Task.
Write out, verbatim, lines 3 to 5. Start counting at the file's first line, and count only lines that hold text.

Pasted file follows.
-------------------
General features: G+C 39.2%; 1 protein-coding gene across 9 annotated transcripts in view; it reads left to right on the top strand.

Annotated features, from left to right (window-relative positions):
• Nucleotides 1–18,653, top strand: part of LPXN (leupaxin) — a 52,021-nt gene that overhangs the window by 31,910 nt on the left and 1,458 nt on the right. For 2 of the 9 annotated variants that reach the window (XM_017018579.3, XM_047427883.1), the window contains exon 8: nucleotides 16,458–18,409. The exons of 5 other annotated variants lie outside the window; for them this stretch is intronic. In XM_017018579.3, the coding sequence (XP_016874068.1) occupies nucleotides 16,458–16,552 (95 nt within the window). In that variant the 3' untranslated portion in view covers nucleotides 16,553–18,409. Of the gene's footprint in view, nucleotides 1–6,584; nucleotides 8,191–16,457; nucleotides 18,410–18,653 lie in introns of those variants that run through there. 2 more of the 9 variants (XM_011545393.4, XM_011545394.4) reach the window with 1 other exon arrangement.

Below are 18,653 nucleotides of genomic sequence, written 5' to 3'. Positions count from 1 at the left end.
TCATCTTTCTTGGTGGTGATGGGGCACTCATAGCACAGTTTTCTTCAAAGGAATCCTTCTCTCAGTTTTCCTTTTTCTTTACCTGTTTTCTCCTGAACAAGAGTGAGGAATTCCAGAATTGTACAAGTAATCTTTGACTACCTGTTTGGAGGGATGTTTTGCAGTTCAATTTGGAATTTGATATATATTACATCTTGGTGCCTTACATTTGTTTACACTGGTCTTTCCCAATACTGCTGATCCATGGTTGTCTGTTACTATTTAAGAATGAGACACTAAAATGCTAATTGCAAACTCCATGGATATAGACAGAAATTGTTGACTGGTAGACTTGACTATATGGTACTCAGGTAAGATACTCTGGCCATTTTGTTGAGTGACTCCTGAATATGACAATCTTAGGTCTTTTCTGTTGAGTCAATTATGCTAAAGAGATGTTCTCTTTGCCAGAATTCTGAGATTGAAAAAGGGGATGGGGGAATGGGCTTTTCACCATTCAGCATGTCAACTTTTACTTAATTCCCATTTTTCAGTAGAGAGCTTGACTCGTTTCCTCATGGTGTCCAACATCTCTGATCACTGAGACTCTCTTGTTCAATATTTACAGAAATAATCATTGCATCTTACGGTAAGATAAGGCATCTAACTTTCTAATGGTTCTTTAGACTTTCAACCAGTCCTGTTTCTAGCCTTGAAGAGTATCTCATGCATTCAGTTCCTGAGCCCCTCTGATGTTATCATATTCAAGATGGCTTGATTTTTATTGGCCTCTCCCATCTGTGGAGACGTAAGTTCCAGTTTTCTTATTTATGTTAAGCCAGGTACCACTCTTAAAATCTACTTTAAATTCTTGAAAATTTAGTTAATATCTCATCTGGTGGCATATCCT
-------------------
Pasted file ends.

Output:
• Nucleotides 1–18,653, top strand: part of LPXN (leupaxin) — a 52,021-nt gene that overhangs the window by 31,910 nt on the left and 1,458 nt on the right. For 2 of the 9 annotated variants that reach the window (XM_017018579.3, XM_047427883.1), the window contains exon 8: nucleotides 16,458–18,409. The exons of 5 other annotated variants lie outside the window; for them this stretch is intronic. In XM_017018579.3, the coding sequence (XP_016874068.1) occupies nucleotides 16,458–16,552 (95 nt within the window). In that variant the 3' untranslated portion in view covers nucleotides 16,553–18,409. Of the gene's footprint in view, nucleotides 1–6,584; nucleotides 8,191–16,457; nucleotides 18,410–18,653 lie in introns of those variants that run through there. 2 more of the 9 variants (XM_011545393.4, XM_011545394.4) reach the window with 1 other exon arrangement.

Below are 18,653 nucleotides of genomic sequence, written 5' to 3'. Positions count from 1 at the left end.
TCATCTTTCTTGGTGGTGATGGGGCACTCATAGCACAGTTTTCTTCAAAGGAATCCTTCTCTCAGTTTTCCTTTTTCTTTACCTGTTTTCTCCTGAACAAGAGTGAGGAATTCCAGAATTGTACAAGTAATCTTTGACTACCTGTTTGGAGGGATGTTTTGCAGTTCAATTTGGAATTTGATATATATTACATCTTGGTGCCTTACATTTGTTTACACTGGTCTTTCCCAATACTGCTGATCCATGGTTGTCTGTTACTATTTAAGAATGAGACACTAAAATGCTAATTGCAAACTCCATGGATATAGACAGAAATTGTTGACTGGTAGACTTGACTATATGGTACTCAGGTAAGATACTCTGGCCATTTTGTTGAGTGACTCCTGAATATGACAATCTTAGGTCTTTTCTGTTGAGTCAATTATGCTAAAGAGATGTTCTCTTTGCCAGAATTCTGAGATTGAAAAAGGGGATGGGGGAATGGGCTTTTCACCATTCAGCATGTCAACTTTTACTTAATTCCCATTTTTCAGTAGAGAGCTTGACTCGTTTCCTCATGGTGTCCAACATCTCTGATCACTGAGACTCTCTTGTTCAATATTTACAGAAATAATCATTGCATCTTACGGTAAGATAAGGCATCTAACTTTCTAATGGTTCTTTAGACTTTCAACCAGTCCTGTTTCTAGCCTTGAAGAGTATCTCATGCATTCAGTTCCTGAGCCCCTCTGATGTTATCATATTCAAGATGGCTTGATTTTTATTGGCCTCTCCCATCTGTGGAGACGTAAGTTCCAGTTTTCTTATTTATGTTAAGCCAGGTACCACTCTTAAAATCTACTTTAAATTCTTGAAAATTTAGTTAATATCTCATCTGGTGGCATATCCT